Pfeffernusse cookies are a traditional Christmas cookie in Germany. Made with molasses, anise, pepper and seasonal spices, these chewy cookies are coated in confectioners’ sugar.
Froehliche Weihnachten! The 25 Days of Baking continues and today I tried my hand at Pfeffernüsse cookies, a popular Christmas treat in Germany. My Aunt Carol has perfected these cookies and bakes them every year. In an attempt to make mine half as good as hers, I did a little research.
What are pfeffernusse cookies?
Pfeffernusse are small German spice cookies, although they are also popular in Denmark and The Netherlands. The most distinctive ingredient being black pepper (Pfeffernüsse translates to peppernuts). They also contain either anise seeds or anise extract to give it that licorice flavor.
The anise extract is the most prominent taste in these cookies as well as the black pepper. Other spices include cinnamon, all spice, nutmeg and cloves. The molasses and brown sugar adds a little sweetness and creates a chewy cookie. One final ingredient is the confectioners’ sugar. While this isn’t traditional pfeffernusse, many enjoy tossing the cookies in sugar for a sweet and decorative finish.
How to make pfeffernüsse
Pfeffernüsse cookies are pretty simple to make. Whisk together the dry ingredients in one bowl and set aside. In the bowl of a stand mixer, beat together the butter, brown sugar and molasses until well combined. Add the egg and anise extract. Slowly add the dry ingredients to the wet ingredients and mix just until combined. Chill the dough in the refrigerator for three hours. Scoop dough into balls and bake at 350° F for 15 minutes. Cool slightly and coat in confectioners’ sugar while still warm.
More German Christmas desserts…
If you like Pfeffernüsse cookies, I suggest trying these recipes as well. They are traditional German recipes that you will likely enjoy!
- Linzer cookies are almond shortbread cookies that has jam sandwiched in between.
- Lebkuchen are a traditional German cookie resembling gingerbread
- German Christmas Stollen is fruit bread made with dried fruit, nuts and spices
“O Tannenbaum” is the perfect Christmas song to listen to while making these German cookies!
- 2 1/4 cups (280 g) all-purpose flour
- 3/4 teaspoon ground cinnamon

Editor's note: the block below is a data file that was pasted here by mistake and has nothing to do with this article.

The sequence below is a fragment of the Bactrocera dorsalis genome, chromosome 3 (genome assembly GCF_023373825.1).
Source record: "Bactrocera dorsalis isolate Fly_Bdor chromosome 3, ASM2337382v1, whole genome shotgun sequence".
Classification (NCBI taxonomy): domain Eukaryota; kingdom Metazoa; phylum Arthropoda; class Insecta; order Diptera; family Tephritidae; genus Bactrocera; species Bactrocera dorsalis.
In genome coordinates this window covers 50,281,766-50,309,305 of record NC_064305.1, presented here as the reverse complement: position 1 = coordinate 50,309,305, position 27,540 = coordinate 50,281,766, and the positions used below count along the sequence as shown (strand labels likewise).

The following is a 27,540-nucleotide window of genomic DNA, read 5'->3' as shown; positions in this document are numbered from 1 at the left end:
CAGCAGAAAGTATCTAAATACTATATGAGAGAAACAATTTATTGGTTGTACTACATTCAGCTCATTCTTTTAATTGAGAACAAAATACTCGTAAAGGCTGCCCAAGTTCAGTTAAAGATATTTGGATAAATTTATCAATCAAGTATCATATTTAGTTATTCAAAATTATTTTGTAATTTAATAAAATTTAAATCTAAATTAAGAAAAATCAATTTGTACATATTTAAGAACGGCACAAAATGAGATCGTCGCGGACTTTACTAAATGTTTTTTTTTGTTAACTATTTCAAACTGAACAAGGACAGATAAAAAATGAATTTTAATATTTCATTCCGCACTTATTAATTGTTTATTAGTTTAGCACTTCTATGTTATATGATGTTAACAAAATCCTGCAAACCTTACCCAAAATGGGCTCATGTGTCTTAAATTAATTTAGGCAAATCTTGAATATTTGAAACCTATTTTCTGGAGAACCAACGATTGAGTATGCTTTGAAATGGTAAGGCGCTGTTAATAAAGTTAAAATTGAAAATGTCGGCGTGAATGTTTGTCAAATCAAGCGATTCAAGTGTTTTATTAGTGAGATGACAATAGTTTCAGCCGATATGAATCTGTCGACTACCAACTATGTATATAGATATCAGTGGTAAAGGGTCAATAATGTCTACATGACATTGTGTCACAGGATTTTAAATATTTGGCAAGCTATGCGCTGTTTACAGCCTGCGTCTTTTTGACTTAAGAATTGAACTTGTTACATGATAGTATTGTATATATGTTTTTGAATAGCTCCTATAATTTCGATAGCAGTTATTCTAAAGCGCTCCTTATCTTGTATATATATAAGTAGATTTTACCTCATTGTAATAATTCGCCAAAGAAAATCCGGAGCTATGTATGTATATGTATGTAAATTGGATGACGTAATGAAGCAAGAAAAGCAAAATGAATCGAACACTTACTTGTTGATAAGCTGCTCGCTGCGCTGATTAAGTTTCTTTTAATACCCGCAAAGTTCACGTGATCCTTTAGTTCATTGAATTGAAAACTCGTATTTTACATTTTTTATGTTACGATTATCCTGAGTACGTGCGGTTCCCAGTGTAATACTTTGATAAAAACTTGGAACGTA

- 1/2 teaspoon ground all spice
- 1/4 teaspoon freshly ground nutmeg
- 1/4 teaspoon freshly ground black pepper
- 1/4 teaspoon ground cloves
- 1/4 teaspoon baking soda
- 1/4 teaspoon salt
- 1/2 cup (113 g or 1 stick) unsalted butter, room temperature
- 3/4 cup (150 g) firmly packed light brown sugar
- 1/4 cup unsulfured molasses
- 1 large egg
- 1 teaspoon anise extract (or vanilla if you prefer)
- 1/2 cup (87 g) confectioners’ sugar
- In a bowl, combine flour, cinnamon, all spice, nutmeg, black pepper, ground cloves, baking soda, and salt. Set aside.
- In a stand mixer, beat butter, brown sugar, and molasses on medium speed until fluffy, about 3 minutes. Beat in egg and anise extract until combined. With mixer on low speed, slowly add flour mixture and beat until just combined.
- Wrap dough in plastic wrap and chill in the refrigerator for at least three hours.
- Position a rack in the middle of an oven and preheat to 350° F. Line two baking sheets with parchment paper and set aside.
- Scoop about a tablespoon of dough and roll into balls 1 1/2 inches in diameter. Place balls on prepared baking sheets about 2 inches apart. Bake until cookies are golden and firm to the touch with slight cracking, about 15 minutes. Transfer cookies to a wire rack to cool slightly, about 5 minutes.
- While cookies are still slightly warm, roll them in confectioners’ sugar and serve.
- Storing pfeffernusse: Store cookies in an airtight container at room temperature for up to 5 days.
- Make ahead tips: Dough may be kept the refrigerator for 2 days or in the freezer for up to 2 months. Defrost in the refrigerator before scooping and baking.